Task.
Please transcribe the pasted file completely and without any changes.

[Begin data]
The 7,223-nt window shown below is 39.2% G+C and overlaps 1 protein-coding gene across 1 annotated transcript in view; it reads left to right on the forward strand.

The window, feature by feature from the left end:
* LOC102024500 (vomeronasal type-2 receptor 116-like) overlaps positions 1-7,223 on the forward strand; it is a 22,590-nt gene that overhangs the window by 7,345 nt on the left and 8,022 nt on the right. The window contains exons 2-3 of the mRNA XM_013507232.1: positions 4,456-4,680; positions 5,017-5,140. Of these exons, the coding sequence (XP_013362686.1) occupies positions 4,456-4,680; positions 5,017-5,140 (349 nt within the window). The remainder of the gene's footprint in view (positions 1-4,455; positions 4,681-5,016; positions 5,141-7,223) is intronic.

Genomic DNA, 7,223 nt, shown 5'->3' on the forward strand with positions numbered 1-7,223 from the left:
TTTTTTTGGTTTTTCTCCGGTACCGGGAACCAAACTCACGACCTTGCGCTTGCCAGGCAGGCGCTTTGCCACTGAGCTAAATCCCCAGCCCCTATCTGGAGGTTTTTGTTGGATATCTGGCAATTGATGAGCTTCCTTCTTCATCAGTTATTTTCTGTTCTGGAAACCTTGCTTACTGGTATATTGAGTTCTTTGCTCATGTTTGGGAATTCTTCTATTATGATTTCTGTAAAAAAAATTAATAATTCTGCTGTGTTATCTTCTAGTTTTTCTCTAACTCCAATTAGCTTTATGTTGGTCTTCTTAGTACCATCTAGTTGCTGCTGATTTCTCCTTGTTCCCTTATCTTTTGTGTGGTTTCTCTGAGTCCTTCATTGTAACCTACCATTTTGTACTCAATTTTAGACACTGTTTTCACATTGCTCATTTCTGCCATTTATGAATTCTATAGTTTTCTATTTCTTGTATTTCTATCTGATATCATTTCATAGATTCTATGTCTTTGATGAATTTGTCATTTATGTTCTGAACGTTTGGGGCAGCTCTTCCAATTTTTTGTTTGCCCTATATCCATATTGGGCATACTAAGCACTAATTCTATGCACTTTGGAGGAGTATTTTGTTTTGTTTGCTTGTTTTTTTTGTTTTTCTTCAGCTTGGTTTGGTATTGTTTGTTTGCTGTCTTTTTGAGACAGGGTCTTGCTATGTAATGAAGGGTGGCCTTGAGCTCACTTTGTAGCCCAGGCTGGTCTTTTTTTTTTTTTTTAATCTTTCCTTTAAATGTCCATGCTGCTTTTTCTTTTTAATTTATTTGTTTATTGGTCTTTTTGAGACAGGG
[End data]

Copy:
The 7,223-nt window shown below is 39.2% G+C and overlaps 1 protein-coding gene across 1 annotated transcript in view; it reads left to right on the forward strand.

The window, feature by feature from the left end:
* LOC102024500 (vomeronasal type-2 receptor 116-like) overlaps positions 1-7,223 on the forward strand; it is a 22,590-nt gene that overhangs the window by 7,345 nt on the left and 8,022 nt on the right. The window contains exons 2-3 of the mRNA XM_013507232.1: positions 4,456-4,680; positions 5,017-5,140. Of these exons, the coding sequence (XP_013362686.1) occupies positions 4,456-4,680; positions 5,017-5,140 (349 nt within the window). The remainder of the gene's footprint in view (positions 1-4,455; positions 4,681-5,016; positions 5,141-7,223) is intronic.

Genomic DNA, 7,223 nt, shown 5'->3' on the forward strand with positions numbered 1-7,223 from the left:
TTTTTTTGGTTTTTCTCCGGTACCGGGAACCAAACTCACGACCTTGCGCTTGCCAGGCAGGCGCTTTGCCACTGAGCTAAATCCCCAGCCCCTATCTGGAGGTTTTTGTTGGATATCTGGCAATTGATGAGCTTCCTTCTTCATCAGTTATTTTCTGTTCTGGAAACCTTGCTTACTGGTATATTGAGTTCTTTGCTCATGTTTGGGAATTCTTCTATTATGATTTCTGTAAAAAAAATTAATAATTCTGCTGTGTTATCTTCTAGTTTTTCTCTAACTCCAATTAGCTTTATGTTGGTCTTCTTAGTACCATCTAGTTGCTGCTGATTTCTCCTTGTTCCCTTATCTTTTGTGTGGTTTCTCTGAGTCCTTCATTGTAACCTACCATTTTGTACTCAATTTTAGACACTGTTTTCACATTGCTCATTTCTGCCATTTATGAATTCTATAGTTTTCTATTTCTTGTATTTCTATCTGATATCATTTCATAGATTCTATGTCTTTGATGAATTTGTCATTTATGTTCTGAACGTTTGGGGCAGCTCTTCCAATTTTTTGTTTGCCCTATATCCATATTGGGCATACTAAGCACTAATTCTATGCACTTTGGAGGAGTATTTTGTTTTGTTTGCTTGTTTTTTTTGTTTTTCTTCAGCTTGGTTTGGTATTGTTTGTTTGCTGTCTTTTTGAGACAGGGTCTTGCTATGTAATGAAGGGTGGCCTTGAGCTCACTTTGTAGCCCAGGCTGGTCTTTTTTTTTTTTTTTAATCTTTCCTTTAAATGTCCATGCTGCTTTTTCTTTTTAATTTATTTGTTTATTGGTCTTTTTGAGACAGGG